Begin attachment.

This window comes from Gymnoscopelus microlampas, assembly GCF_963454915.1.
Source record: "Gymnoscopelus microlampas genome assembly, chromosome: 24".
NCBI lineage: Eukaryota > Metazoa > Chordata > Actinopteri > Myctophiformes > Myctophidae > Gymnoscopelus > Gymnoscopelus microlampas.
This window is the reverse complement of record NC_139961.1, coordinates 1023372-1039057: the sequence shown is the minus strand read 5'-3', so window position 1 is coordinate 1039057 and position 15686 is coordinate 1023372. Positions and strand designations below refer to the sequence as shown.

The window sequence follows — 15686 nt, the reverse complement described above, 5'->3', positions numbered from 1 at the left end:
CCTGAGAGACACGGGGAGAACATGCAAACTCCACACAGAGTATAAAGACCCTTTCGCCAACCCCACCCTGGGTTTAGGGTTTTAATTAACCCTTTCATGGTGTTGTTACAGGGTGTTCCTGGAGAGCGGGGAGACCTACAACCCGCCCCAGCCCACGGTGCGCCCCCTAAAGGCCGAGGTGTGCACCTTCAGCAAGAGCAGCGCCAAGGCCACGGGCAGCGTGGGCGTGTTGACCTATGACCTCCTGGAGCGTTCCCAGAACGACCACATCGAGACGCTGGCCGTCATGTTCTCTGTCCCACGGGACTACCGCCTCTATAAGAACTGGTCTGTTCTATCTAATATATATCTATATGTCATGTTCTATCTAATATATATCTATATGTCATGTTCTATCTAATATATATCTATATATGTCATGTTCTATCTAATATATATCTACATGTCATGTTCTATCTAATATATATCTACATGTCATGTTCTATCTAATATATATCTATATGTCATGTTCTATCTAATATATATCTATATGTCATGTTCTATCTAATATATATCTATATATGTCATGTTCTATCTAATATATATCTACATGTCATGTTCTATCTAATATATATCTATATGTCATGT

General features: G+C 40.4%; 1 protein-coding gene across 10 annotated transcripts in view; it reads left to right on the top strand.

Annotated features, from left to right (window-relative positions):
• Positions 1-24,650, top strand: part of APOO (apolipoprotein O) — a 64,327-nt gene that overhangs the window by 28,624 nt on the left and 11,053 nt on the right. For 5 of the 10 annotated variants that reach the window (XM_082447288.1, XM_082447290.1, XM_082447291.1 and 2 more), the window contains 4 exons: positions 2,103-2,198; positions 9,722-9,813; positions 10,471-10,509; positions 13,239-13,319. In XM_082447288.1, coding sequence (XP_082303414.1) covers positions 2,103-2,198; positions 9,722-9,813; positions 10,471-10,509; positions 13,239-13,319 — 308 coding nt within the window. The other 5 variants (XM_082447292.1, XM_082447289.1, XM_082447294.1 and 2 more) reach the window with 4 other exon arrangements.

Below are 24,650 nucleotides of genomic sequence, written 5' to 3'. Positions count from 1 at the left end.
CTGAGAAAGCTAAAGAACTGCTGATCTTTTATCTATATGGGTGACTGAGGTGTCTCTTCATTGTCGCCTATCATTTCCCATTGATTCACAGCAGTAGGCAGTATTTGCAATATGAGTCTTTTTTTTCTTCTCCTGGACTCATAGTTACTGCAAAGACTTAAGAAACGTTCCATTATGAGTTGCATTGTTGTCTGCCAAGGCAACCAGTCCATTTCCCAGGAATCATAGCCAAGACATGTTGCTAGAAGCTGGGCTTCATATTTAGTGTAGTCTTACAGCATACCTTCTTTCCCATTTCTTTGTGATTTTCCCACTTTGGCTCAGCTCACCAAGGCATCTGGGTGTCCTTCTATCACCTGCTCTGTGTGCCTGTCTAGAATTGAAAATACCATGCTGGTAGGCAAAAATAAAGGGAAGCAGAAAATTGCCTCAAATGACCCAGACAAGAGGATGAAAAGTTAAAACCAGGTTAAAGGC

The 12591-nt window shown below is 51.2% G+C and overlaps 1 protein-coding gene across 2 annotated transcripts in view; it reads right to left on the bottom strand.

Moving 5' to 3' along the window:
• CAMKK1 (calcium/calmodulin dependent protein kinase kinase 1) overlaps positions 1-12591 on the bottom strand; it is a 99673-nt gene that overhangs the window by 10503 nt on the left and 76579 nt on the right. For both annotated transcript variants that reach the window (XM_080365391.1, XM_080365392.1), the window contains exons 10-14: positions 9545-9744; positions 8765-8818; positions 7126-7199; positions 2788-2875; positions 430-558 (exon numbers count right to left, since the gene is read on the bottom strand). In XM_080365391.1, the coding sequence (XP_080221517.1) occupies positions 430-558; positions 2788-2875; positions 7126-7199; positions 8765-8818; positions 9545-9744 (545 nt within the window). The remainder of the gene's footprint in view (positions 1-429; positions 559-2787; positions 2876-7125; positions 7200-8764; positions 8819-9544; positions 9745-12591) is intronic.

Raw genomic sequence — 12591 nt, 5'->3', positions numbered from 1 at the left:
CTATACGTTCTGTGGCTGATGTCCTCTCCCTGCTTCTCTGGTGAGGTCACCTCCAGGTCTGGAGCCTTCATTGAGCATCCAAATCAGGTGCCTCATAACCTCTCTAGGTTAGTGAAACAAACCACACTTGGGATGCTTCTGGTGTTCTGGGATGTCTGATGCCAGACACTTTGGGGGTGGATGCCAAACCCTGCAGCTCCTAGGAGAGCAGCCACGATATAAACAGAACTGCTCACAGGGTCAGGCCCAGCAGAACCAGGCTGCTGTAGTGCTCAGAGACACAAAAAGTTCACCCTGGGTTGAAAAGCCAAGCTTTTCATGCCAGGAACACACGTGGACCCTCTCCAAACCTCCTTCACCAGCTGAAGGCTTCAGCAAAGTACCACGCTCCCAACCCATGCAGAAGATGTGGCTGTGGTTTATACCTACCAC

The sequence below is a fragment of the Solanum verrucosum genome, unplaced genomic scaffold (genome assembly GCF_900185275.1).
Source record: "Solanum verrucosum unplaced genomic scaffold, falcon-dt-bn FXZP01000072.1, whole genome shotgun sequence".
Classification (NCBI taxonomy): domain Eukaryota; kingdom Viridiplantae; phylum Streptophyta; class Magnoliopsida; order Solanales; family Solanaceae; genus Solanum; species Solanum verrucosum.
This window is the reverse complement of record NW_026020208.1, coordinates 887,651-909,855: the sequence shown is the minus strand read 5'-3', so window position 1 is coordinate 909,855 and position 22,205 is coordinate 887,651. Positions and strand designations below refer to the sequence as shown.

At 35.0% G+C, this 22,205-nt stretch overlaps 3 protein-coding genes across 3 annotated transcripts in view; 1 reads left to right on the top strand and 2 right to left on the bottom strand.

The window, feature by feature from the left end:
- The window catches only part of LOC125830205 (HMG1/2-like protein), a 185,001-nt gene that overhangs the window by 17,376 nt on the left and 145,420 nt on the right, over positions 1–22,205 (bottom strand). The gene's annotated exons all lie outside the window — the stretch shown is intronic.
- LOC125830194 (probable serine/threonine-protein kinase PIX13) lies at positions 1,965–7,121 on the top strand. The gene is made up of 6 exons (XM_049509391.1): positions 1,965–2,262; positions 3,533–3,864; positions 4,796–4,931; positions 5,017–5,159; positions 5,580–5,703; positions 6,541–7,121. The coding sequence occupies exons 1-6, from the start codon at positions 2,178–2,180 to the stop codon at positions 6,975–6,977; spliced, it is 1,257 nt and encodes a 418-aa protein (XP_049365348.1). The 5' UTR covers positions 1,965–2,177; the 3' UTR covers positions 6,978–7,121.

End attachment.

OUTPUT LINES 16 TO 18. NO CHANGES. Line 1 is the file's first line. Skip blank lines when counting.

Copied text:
CTATACGTTCTGTGGCTGATGTCCTCTCCCTGCTTCTCTGGTGAGGTCACCTCCAGGTCTGGAGCCTTCATTGAGCATCCAAATCAGGTGCCTCATAACCTCTCTAGGTTAGTGAAACAAACCACACTTGGGATGCTTCTGGTGTTCTGGGATGTCTGATGCCAGACACTTTGGGGGTGGATGCCAAACCCTGCAGCTCCTAGGAGAGCAGCCACGATATAAACAGAACTGCTCACAGGGTCAGGCCCAGCAGAACCAGGCTGCTGTAGTGCTCAGAGACACAAAAAGTTCACCCTGGGTTGAAAAGCCAAGCTTTTCATGCCAGGAACACACGTGGACCCTCTCCAAACCTCCTTCACCAGCTGAAGGCTTCAGCAAAGTACCACGCTCCCAACCCATGCAGAAGATGTGGCTGTGGTTTATACCTACCAC

The sequence below is a fragment of the Solanum verrucosum genome, unplaced genomic scaffold (genome assembly GCF_900185275.1).
Source record: "Solanum verrucosum unplaced genomic scaffold, falcon-dt-bn FXZP01000072.1, whole genome shotgun sequence".